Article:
Steven W. Matson receives Debra W. Stewart Award for Outstanding Leadership in Graduate Education
The board of directors of the Council of Graduate Schools (CGS) has announced that Steven W. Matson, dean of Carolina’s Graduate School and professor of biology, is the 2018 recipient of the Debra W. Stewart Award for Outstanding Leadership in Graduate Education. Matson received the honor at an awards ceremony held Dec. 6 at the CGS 58th Annual Meeting in Washington, D.C.
For his invaluable contributions to the graduate community, Matson becomes the third Debra W. Stewart Award recipient. A passionate advocate for graduate education, Matson developed a number of professional development programs aimed at preparing the next generation of academics as well as the next generation of business, non-profit, and civic leaders. Under Matson’s tenure, Carolina launched Professional Science Master’s degrees, designed to meet the needs of today’s professionals who want to expand their technical and business knowledge and apply it to emerging professional fields within science and health.
During his years as dean, the Diversity and Student Success program was established within The Graduate School, providing programming to support first-generation, international, underrepresented minority, military-affiliated and LGBTQIA graduate students.
Matson has been involved in many CGS projects, including PhD Career Pathways, professional development for graduate students in STEM fields and the future of the doctoral dissertation. He has served on the board of directors of the Council of Graduate Schools, the board of directors of the Graduate Record Exam (chair, 2016-17) and on the board of directors for the TOEFL Exam. He also served as president (2016-17) of the North Carolina Council of Graduate Schools.
“Steve Matson works for our graduate students in every possible way. From encouraging their research and teaching at Carolina to preparing them for the rapidly changing global job market, he has tirelessly served as dean of The Graduate School since 2008,” said Chancellor Carol L. Folt. “Dr. Matson has led the creation of powerful initiatives that encouraged community, diversity and academic accomplishment, expanding interdisciplinary funding and professional development. Our graduate students have benefited greatly from his leadership, and our university is indebted to him for his outstanding service.”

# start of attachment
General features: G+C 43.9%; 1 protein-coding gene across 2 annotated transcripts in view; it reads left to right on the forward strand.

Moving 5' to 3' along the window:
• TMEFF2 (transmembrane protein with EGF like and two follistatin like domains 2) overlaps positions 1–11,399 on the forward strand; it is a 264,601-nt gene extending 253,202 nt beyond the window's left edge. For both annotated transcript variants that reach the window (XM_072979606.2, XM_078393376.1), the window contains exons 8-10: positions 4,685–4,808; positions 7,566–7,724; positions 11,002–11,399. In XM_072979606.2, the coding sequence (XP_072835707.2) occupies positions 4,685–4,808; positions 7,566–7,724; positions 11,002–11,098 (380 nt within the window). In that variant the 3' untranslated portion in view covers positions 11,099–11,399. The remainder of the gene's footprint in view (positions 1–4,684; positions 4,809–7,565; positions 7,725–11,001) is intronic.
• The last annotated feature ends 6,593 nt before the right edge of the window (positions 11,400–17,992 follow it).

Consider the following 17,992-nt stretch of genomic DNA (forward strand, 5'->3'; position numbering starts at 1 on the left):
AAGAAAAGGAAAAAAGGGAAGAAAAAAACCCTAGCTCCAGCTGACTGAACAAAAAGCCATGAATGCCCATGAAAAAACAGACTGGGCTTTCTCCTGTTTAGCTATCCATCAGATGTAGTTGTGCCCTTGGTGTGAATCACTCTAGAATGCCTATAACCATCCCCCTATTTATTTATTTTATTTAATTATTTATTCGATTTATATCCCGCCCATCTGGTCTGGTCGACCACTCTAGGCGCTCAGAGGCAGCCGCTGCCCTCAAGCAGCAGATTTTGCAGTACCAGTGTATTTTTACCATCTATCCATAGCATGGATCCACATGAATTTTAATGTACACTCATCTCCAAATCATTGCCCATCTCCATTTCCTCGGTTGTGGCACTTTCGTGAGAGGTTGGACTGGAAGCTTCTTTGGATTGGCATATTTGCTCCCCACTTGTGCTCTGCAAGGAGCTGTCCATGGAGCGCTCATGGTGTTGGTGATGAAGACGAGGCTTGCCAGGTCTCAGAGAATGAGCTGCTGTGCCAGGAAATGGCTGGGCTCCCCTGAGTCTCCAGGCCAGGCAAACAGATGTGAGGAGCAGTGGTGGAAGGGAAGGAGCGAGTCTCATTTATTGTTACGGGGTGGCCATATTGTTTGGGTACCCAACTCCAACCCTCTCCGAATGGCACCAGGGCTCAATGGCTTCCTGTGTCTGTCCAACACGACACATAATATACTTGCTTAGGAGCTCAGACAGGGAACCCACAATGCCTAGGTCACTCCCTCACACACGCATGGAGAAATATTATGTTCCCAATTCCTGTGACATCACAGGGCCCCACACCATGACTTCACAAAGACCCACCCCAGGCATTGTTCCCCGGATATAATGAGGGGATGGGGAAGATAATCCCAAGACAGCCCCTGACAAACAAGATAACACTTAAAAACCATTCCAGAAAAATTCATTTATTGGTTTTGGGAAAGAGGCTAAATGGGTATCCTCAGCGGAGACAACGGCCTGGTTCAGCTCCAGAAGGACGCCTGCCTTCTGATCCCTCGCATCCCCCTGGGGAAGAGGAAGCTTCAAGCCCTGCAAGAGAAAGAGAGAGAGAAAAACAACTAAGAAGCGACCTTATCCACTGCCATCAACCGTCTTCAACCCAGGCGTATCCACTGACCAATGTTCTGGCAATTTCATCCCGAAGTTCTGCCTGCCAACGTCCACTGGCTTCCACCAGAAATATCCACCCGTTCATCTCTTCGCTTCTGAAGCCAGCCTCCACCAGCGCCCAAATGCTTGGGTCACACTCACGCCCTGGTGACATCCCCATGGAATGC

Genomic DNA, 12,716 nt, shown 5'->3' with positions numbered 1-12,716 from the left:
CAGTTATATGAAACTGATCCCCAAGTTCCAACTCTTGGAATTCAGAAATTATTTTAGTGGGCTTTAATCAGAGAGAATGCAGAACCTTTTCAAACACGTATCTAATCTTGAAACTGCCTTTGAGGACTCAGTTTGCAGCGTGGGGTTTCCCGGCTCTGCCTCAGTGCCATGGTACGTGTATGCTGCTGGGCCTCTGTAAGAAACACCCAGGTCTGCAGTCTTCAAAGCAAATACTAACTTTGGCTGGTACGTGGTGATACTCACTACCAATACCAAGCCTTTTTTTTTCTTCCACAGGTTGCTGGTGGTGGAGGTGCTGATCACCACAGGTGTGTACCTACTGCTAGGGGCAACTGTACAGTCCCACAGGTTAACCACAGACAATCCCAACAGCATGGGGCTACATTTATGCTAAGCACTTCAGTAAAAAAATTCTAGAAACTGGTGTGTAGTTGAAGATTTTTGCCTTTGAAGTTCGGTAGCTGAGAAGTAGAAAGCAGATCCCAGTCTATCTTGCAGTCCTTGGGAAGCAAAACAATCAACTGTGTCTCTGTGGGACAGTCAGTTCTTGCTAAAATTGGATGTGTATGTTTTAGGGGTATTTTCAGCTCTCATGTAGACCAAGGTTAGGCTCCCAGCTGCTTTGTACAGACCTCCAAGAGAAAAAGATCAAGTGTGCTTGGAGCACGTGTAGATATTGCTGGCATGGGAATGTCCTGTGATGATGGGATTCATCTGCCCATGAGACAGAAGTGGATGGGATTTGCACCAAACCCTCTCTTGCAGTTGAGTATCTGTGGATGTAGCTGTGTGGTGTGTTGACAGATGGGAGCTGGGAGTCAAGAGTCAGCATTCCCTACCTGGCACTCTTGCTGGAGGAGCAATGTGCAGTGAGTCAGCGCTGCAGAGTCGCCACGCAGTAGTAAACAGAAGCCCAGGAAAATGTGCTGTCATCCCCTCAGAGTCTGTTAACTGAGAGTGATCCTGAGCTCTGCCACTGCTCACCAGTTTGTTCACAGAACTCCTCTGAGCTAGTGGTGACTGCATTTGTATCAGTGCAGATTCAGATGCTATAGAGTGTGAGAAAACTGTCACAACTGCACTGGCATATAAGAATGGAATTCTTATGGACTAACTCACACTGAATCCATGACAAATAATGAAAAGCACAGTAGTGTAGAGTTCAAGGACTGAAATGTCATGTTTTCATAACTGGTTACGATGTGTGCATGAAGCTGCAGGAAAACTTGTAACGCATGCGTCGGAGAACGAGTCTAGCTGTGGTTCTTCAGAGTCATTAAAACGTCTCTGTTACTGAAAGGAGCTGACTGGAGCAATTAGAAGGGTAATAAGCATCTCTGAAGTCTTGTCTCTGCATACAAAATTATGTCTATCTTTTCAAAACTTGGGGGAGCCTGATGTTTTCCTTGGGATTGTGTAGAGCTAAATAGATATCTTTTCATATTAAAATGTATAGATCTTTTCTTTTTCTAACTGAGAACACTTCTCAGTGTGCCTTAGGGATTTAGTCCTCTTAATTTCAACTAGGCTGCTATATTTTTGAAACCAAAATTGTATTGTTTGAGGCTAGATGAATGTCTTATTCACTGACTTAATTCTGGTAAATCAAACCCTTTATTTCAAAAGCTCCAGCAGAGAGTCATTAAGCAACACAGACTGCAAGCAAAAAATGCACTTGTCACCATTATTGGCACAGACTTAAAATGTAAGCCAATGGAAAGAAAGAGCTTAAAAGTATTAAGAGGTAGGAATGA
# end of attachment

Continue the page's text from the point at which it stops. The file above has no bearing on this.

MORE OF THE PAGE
“Providing programming and resources to support first-generation, international, underrepresented minority, military-affiliated and LGBTQIA graduate students by establishing the Diversity and Student Success program within The Graduate School at UNC demonstrates Steve’s dedication and commitment to establishing an inclusive graduate school community,” said Karen Butler-Purry, associate provost for graduate and professional studies at Texas A&M University and chair of the council’s board of directors. “Steve has always been generous with his time and willing to share his invaluable experience and advice mentoring new graduate deans.”
The award was created in 2016 by the CGS board of directors to recognize outstanding leadership in graduate education, and particularly those leadership qualities exemplified by the council’s fifth President, Debra W. Stewart. The selection committee considers nominees with a strong reputation for ethics and integrity, a history of active participation in the graduate community, and a record of strategic vision and actions resulting in meaningful impacts. Areas of special consideration include evidence-based innovation, program development, diversity and inclusion, student learning and career outcomes, personnel management, policy advocacy in support of graduate education and research and fiscal responsibility.
Nominees for the award must be a current senior, graduate dean at a CGS member institution (regular or associate) and cannot be an active member of the CGS board of directors. Nominations are made by CGS member institutions and are reviewed by a selection committee of former graduate deans in the CGS community. The winner receives a $4,000 prize to support continuing innovations at the awardee’s institution.